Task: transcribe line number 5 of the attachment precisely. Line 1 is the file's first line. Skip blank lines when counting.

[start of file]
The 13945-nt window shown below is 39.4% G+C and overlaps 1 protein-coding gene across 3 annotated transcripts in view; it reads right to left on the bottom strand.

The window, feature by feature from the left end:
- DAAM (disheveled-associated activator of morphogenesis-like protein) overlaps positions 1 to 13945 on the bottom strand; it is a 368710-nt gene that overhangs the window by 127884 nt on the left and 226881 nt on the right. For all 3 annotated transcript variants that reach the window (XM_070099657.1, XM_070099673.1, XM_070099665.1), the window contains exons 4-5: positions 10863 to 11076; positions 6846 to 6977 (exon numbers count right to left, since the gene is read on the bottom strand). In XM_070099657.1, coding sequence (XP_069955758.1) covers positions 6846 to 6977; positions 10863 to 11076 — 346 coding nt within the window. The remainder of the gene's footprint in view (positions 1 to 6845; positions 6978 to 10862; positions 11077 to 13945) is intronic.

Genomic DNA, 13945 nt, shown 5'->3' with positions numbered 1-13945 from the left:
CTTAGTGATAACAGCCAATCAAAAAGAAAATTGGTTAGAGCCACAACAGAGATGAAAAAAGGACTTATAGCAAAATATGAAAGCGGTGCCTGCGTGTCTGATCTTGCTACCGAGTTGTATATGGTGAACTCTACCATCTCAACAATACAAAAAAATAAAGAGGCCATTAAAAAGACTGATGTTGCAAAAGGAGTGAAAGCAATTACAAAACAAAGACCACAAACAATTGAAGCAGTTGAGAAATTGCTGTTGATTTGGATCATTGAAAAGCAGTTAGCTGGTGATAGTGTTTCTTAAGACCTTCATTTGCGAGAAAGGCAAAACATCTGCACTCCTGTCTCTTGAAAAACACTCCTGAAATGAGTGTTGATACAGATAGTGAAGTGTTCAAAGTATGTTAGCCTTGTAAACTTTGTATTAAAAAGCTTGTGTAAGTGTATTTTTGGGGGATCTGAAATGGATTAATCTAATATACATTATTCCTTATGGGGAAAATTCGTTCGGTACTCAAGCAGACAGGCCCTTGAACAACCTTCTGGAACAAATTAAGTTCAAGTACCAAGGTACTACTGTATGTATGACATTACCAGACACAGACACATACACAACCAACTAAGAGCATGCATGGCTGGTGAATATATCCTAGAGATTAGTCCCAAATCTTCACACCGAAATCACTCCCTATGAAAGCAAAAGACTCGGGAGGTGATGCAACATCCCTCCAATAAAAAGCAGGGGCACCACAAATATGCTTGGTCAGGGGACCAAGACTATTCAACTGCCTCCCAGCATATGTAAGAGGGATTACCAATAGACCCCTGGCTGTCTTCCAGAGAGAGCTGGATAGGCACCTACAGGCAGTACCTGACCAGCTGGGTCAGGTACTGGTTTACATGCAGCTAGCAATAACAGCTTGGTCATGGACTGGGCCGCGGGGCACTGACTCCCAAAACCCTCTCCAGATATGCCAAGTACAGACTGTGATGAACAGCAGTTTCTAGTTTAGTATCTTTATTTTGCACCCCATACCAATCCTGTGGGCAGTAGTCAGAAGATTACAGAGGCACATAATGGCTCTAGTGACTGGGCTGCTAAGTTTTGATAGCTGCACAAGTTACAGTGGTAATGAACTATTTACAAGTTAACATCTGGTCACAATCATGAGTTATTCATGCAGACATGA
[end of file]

CTTAGTGATAACAGCCAATCAAAAAGAAAATTGGTTAGAGCCACAACAGAGATGAAAAAAGGACTTATAGCAAAATATGAAAGCGGTGCCTGCGTGTCTGATCTTGCTACCGAGTTGTATATGGTGAACTCTACCATCTCAACAATACAAAAAAATAAAGAGGCCATTAAAAAGACTGATGTTGCAAAAGGAGTGAAAGCAATTACAAAACAAAGACCACAAACAATTGAAGCAGTTGAGAAATTGCTGTTGATTTGGATCATTGAAAAGCAGTTAGCTGGTGATAGTGTTTCTTAAGACCTTCATTTGCGAGAAAGGCAAAACATCTGCACTCCTGTCTCTTGAAAAACACTCCTGAAATGAGTGTTGATACAGATAGTGAAGTGTTCAAAGTATGTTAGCCTTGTAAACTTTGTATTAAAAAGCTTGTGTAAGTGTATTTTTGGGGGATCTGAAATGGATTAATCTAATATACATTATTCCTTATGGGGAAAATTCGTTCGGTACTCAAGCAGACAGGCCCTTGAACAACCTTCTGGAACAAATTAAGTTCAAGTACCAAGGTACTACTGTATGTATGACATTACCAGACACAGACACATACACAACCAACTAAGAGCATGCATGGCTGGTGAATATATCCTAGAGATTAGTCCCAAATCTTCACACCGAAATCACTCCCTATGAAAGCAAAAGACTCGGGAGGTGATGCAACATCCCTCCAATAAAAAGCAGGGGCACCACAAATATGCTTGGTCAGGGGACCAAGACTATTCAACTGCCTCCCAGCATATGTAAGAGGGATTACCAATAGACCCCTGGCTGTCTTCCAGAGAGAGCTGGATAGGCACCTACAGGCAGTACCTGACCAGCTGGGTCAGGTACTGGTTTACATGCAGCTAGCAATAACAGCTTGGTCATGGACTGGGCCGCGGGGCACTGACTCCCAAAACCCTCTCCAGATATGCCAAGTACAGACTGTGATGAACAGCAGTTTCTAGTTTAGTATCTTTATTTTGCACCCCATACCAATCCTGTGGGCAGTAGTCAGAAGATTACAGAGGCACATAATGGCTCTAGTGACTGGGCTGCTAAGTTTTGATAGCTGCACAAGTTACAGTGGTAATGAACTATTTACAAGTTAACATCTGGTCACAATCATGAGTTATTCATGCAGACATGA